Broadly speaking my work is divided between the scenic and the serious with The Crow falling somewhere in between. My serious pieces tend to address political, topical or environmental issues – often related to war and / or other man-made or natural disasters.
The concept for the AFTERMATH series was triggered by the bush fires at Martinsville, Australia in February 2009 and the series looks at the havoc wreaked by Man, Nature or a combination of the two. Initially these were going to be large mixed media paintings, unusually based on other peoples’ photographs rather than my own, and I started a doing one based on a newspaper photograph of this event (where some of the fires were believed to have been arson but the wind and drought conditions spread the flames) in early 2010. Later, however, I decided that my interpretation of the subject matter and my drawing style were more suited to rendering these images as hand-pulled lithographs and the layering process that involves.
Aftermath I and II, (being a pair, 2012, made together with only one layer – the skeletons of the buildings themselves – being different) focus on the deliberate destruction wrought by Man. I was struck by both the amazing similarity of the ruins of the Kreuzkirche, Dresden and the World Trade Centre (which I used to visit on business) and, given the respective dates of the events concerned, the fact that Man hasn’t learn anything during that time combined with the historical resonance that both sites have including Dresden being bombed again in World War II.
Aftermath III and IV, 2013, are again a pair and look at how Man destroys Nature (as represented by the rain forest being turned into palm oil plantations and the draining of the Arab Marshes by Saddam Hussein during the 1980s and 1990s – an act which was reversed following his overthrow but then Nature stepped in with a severe drought).
Aftermath V and VI, 2014, were, effectively “by popular request” and look at the First World War (it being the anniversary year) particularly the Flanders fields and Ypres, and Hiroshima – the parallels between the images of destruction are uncanny!
Other topics I have considered seriously in this context look at how Man and Nature collude / collide and include New Orleans / Hurricane Katrina, where Man had built a city below sea level but protected by levees which were then not maintained properly, and the Japanese Earthquake and Tsunami (Fukushima) where nuclear reactors had been knowingly built in an earthquake region but were not in fact earthquake proof. However, I have not made any lithographs for some considerable time so I suspect were I to return to these topics it would be in a different medium / technique (almost certainly screenprints).
SKYLINE – On 11 September 2001 (“9/11”) the twin towers of the World Trade Centre (the tallest buildings on Manhattan) were destroyed. This event was not only an iconic historical event but has a personal narrative as I used to go there from time to time for business meetings. I am haunted by the way that this one act of terrorism has for ever changed one of the best known skylines in the world and the geopolitical landscape.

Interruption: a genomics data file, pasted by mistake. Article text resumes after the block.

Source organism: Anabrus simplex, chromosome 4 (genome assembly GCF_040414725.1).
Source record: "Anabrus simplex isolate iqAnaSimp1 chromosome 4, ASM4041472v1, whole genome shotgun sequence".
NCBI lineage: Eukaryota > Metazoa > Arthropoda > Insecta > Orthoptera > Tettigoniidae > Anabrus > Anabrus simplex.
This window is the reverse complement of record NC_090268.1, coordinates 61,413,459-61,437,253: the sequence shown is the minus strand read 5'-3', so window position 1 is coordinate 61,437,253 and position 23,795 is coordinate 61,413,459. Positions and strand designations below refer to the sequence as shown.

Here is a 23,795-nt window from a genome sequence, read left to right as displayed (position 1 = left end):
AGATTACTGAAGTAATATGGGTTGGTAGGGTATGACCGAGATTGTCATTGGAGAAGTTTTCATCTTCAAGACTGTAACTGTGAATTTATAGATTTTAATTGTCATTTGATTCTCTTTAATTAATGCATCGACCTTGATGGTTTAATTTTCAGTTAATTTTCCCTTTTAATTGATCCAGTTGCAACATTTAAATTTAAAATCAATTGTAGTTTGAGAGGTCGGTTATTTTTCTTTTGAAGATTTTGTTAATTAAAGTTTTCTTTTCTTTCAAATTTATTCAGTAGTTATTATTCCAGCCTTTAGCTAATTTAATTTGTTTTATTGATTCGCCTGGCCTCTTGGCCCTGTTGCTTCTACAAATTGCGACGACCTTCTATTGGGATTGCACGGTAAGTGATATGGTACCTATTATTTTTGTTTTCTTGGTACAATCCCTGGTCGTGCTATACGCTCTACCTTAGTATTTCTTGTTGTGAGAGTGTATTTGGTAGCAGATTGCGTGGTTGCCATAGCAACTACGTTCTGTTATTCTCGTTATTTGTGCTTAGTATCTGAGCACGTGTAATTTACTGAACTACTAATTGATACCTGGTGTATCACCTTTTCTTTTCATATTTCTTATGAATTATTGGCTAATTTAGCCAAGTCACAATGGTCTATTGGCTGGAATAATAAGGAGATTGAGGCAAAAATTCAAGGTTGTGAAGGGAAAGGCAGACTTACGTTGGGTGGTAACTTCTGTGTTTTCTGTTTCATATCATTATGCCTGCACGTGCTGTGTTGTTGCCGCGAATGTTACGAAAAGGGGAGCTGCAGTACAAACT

In 2007, whilst working on the idea of “A Sense of Place”, I drew three simple lines – before, after and future. I envisaged these as screenprints or paintings but always together, as a triptych. In 2014 I revisited the subject, drawing a new trio of outlines of New York. These were realised as screenprints (Skyline Triptych): in black on white paper; in white on black paper; and in black diamond dust on black paper. I then asked myself “what if”it had not been New York but somewhere else? If you look at the skylines of other cities in other continents they are all essentially the same. This led to my making Skyline Continuum using two vintage adding machines and drawing (to scale) continuous lines showing many skylines strung together.
21 (In Memoriam), Screenprint, 2015 – This image is an abstract representation of an event which took place in Libya in February 2015 and represents a new departure in my work (the use of symbolism). Blue meets yellow, red mingles with the blue, twenty-one circles in “Guantanamo orange” (or what I call “George W Bush orange”) are lined up along the edge of the yellow. This print uses both stencil and hand painted positives. R.I.P.
N.I.M.B.Y., Screenprint, 2005 & 2014/15 – This composition, based on a photograph published in the Independent, was originally done in 2005 as a small very rough screenprint. I revisited it in 2014 with a view to making it “properly” as a poster addressing the conflicting issues of renewable energy sources and nimbyism. The work was finished in June 2015 at a time when the debate was on-going and uses both stencil and hand drawn positives.
Children Can Change the World ….?, Mixed Media (household and acrylic paint, collage, and screenprint), 2015 – During my lifetime there have been a number of images that have become iconic and have had a major global impact. The most recent of these (September 2015) featuring a small drowned Syrian boy made me recall others (the “Napalm Girl” in Vietnam, Eritrean / Ethiopian starving children; Malala) and this composition combines newspaper or magazine headlines (from both the time and later) reflecting the, often contradictory, consequences of the original event / photograph with pared down versions of those original images. (Acknowledgments: Nick Ut, Reuters).